Gathering strong forces to blow the wind in our direction.

The very latest in an ongoing series of dispatches from inside the rehearsal process for Samuel Beckett’s Happy Days, written by the show’s director (and Cal Shakes’ Artistic Director) Jonathan Moscone.

Thursday July 30, 2009

Sorry I’ve not been blogging the last couple of days, but we’ve had some real change of currents over here. Due to personal reasons, Marsha Mason left our show, which is both sad and disappointing. But I respect her decision. It threw us into a bit of whirlwind, as I’m sure you can imagine, everyone at the Theater. First thing, find a replacement. Two weeks into rehearsal (out of four weeks total—yikes, oh my frikkin’ yikes).

But we were blessed with an actress who has stepped into the role, starting yesterday. Her name is Patty Gallagher (pictured at right), and many or most of you don’t know who she is, but she is heaven-sent. Having performed the role of Winnie already (which she will again next year in India), Patty knows the bulk of the lines, which believe me, are brutal to learn (see previous blogs). But even more of a blessing is her spirit—she is ready to go, jumping into that mound with the entirety of her energy, her talent, her mind, her heart, everything. She is simply astounding, and I am not saying this to put a positive spin on all this. We’ve lost serious time, to be sure, and just because Patty knows a lot of the script does not mean we are just putting her in. We are creating a Winnie around her, one that comes from her unique spirit and perspective as an actor and as a woman. And with half the time. But she is open to everything we explore. She makes bold choices and has discovered so much already, and on top of all that, has inspired my connection to the piece. She’s done the same for dear Dan Hiatt, the great Willie, who has changed relationships to his Winnie with serious aplomb. And grace.

Another blessing: The fabulous Joan Mankin (pictured at right), one of our Associate Artists and a treasure, is understudying the role of Winnie and will be performing the role at certain performances later in the run. (Check our website for more details on that.) So we have two great actresses assaying this role, shoring each other up, and proving that not only does the show go on, but that crisis can actually mean opportunity. I am not rosy about this—that is, I am not seeing this through rose-colored glasses. Marsha will be missed. And we are behind. But we’ve gathered strong forces to blow the wind in our direction. With the full staff at my side, we made it through this, and I might venture to say that we’re stronger because of it.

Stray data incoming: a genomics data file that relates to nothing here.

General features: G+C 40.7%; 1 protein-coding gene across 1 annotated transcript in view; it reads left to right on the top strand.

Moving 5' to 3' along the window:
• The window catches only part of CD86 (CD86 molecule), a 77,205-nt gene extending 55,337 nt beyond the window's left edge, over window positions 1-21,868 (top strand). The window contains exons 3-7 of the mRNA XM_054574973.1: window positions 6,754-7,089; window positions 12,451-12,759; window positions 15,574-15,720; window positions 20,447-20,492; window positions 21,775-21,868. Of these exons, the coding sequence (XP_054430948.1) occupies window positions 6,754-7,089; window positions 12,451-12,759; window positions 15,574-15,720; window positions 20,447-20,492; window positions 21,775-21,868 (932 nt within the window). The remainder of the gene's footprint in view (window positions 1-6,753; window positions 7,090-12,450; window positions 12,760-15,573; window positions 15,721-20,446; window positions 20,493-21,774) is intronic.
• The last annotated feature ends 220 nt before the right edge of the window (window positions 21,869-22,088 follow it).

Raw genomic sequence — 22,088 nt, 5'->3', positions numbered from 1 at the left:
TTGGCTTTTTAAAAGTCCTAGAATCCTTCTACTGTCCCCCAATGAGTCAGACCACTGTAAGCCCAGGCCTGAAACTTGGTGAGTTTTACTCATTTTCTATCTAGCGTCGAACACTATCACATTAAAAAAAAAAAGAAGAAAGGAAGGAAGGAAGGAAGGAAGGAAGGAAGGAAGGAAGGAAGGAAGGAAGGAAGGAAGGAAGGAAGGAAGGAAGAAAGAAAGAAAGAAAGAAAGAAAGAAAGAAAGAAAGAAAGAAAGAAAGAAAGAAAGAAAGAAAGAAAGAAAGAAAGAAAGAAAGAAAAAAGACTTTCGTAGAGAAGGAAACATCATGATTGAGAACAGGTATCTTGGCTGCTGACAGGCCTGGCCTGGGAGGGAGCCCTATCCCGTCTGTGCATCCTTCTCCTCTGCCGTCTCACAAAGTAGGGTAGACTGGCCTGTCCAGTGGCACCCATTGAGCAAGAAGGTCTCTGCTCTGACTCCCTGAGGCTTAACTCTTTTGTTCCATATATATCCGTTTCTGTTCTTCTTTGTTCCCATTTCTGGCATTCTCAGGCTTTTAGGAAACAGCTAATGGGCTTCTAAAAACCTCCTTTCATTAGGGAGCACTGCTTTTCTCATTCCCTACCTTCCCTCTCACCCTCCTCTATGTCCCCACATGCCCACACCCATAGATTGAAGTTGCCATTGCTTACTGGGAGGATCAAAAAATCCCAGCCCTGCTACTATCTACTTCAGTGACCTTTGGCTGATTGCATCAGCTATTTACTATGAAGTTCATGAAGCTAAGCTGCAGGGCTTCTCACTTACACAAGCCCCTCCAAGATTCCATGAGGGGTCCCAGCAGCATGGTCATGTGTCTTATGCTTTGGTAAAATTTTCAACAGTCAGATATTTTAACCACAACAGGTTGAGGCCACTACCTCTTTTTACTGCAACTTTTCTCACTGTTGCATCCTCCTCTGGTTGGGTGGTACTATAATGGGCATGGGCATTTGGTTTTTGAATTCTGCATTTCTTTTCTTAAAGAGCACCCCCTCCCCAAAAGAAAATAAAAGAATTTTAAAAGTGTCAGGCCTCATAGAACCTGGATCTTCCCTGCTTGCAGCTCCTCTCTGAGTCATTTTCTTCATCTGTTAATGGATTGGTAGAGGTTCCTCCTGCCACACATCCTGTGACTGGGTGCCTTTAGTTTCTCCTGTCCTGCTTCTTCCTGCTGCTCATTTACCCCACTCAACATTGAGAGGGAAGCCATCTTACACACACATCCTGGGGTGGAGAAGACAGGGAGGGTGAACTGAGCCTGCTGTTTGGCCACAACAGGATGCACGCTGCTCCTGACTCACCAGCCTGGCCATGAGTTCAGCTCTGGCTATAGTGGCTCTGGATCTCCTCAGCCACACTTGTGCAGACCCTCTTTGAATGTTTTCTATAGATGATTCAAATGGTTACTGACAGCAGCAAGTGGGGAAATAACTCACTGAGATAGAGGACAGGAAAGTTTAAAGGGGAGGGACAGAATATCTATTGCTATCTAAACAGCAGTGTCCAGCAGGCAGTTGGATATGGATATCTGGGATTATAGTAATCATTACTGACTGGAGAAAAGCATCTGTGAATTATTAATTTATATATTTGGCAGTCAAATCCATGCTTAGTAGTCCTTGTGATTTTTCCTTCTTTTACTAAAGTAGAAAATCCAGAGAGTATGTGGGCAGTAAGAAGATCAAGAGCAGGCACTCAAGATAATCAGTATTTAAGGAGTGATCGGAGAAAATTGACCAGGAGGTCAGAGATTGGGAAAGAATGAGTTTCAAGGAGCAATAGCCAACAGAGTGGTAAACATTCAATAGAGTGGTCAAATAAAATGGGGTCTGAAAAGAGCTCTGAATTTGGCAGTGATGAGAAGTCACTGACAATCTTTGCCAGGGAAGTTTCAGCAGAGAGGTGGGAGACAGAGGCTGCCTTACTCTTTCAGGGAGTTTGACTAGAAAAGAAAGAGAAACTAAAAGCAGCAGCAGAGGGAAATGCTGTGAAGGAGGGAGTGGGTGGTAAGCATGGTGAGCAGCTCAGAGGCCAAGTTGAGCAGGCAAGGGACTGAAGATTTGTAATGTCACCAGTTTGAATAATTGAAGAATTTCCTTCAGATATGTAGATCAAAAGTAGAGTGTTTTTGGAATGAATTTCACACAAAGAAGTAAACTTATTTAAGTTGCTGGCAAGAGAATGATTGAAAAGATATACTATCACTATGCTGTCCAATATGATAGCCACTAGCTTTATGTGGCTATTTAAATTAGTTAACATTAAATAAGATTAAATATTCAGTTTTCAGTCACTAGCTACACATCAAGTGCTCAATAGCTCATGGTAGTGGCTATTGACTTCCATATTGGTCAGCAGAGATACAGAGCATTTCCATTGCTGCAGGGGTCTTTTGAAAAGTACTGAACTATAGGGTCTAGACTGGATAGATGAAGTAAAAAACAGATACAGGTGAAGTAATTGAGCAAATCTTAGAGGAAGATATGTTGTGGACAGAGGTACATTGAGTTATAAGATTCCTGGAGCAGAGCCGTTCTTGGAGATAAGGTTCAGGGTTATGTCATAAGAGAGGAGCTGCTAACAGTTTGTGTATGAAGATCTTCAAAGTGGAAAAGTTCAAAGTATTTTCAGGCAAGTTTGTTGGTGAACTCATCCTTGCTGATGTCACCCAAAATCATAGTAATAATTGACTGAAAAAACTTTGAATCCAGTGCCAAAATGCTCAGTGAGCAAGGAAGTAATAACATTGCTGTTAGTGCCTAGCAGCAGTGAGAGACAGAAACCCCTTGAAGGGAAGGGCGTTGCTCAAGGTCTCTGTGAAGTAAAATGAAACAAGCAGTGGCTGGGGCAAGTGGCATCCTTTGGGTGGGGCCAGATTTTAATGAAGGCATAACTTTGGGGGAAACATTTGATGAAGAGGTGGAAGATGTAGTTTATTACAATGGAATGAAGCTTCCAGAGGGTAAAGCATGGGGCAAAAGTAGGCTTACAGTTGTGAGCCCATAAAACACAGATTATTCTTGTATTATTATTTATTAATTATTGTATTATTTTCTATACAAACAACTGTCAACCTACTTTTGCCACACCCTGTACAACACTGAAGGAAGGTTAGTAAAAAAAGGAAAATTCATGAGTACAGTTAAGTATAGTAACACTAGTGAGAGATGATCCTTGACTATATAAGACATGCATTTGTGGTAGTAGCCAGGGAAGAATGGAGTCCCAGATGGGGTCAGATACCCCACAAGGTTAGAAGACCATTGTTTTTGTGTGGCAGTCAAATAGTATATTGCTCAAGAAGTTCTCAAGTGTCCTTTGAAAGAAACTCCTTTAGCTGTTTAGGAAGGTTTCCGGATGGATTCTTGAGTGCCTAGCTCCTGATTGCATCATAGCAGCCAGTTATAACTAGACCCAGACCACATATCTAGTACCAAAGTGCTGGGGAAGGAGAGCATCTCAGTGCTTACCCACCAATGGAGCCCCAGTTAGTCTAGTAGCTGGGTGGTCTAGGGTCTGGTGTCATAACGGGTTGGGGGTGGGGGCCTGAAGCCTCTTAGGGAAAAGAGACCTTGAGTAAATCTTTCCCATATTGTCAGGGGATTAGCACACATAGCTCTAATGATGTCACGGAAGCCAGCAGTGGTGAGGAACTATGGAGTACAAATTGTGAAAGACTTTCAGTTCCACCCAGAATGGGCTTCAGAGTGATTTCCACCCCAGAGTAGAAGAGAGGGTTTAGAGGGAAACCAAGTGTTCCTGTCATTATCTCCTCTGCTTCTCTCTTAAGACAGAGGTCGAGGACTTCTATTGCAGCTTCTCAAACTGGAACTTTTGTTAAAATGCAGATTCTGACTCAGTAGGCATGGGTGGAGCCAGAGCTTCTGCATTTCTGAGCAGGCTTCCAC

Change is inevitable. Things will happen. Stuff out of our control. It’s how we handle it that makes us who we are. And my belief in the spirit that guides the theater, and ours in particular, is fortified, if not restored.

Tomorrow I will talk more about how the process is unearthing new truths about this play—how funny it really is, and how heartbreaking it is. Patty is teaching me that. Marsha did, too. We are going to work every day, every night, through opening, to make this piece come alive. I am daunted—a little—but I am ready to go. We all are.

Ruby Keeler would be proud.



Full of disappointed wishes and dreams, but enduring nonetheless.

The latest in a series of dispatches from inside the rehearsal process for Samuel Beckett’s Happy Days, written by the show’s director (and Cal Shakes’ Artistic Director) Jonathan Moscone.

Wednesday July 22, 2009

Yesterday we had an unexpected day off cause Marsha was sick, so she needed to stay home and recover. Today we dove back in and much to our surprise, made a lot of really interesting headway.